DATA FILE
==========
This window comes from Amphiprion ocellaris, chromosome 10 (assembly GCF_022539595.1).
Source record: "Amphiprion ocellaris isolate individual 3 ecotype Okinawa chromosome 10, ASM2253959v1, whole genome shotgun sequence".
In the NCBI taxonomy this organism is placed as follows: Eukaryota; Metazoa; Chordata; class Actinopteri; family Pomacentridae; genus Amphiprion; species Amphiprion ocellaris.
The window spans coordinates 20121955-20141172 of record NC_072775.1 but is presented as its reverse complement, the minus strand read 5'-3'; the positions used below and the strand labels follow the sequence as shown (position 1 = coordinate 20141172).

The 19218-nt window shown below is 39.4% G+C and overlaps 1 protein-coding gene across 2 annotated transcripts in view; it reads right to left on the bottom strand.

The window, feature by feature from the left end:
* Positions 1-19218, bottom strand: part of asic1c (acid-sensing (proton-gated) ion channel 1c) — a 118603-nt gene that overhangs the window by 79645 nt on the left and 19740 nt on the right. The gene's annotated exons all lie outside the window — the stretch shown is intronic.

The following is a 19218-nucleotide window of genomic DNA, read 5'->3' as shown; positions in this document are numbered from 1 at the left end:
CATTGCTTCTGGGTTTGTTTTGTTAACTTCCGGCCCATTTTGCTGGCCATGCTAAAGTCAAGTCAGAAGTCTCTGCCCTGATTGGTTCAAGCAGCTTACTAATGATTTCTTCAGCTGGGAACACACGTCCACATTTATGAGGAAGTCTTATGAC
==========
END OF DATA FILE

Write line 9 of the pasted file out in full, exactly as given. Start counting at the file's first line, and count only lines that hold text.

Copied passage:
CATTGCTTCTGGGTTTGTTTTGTTAACTTCCGGCCCATTTTGCTGGCCATGCTAAAGTCAAGTCAGAAGTCTCTGCCCTGATTGGTTCAAGCAGCTTACTAATGATTTCTTCAGCTGGGAACACACGTCCACATTTATGAGGAAGTCTTATGAC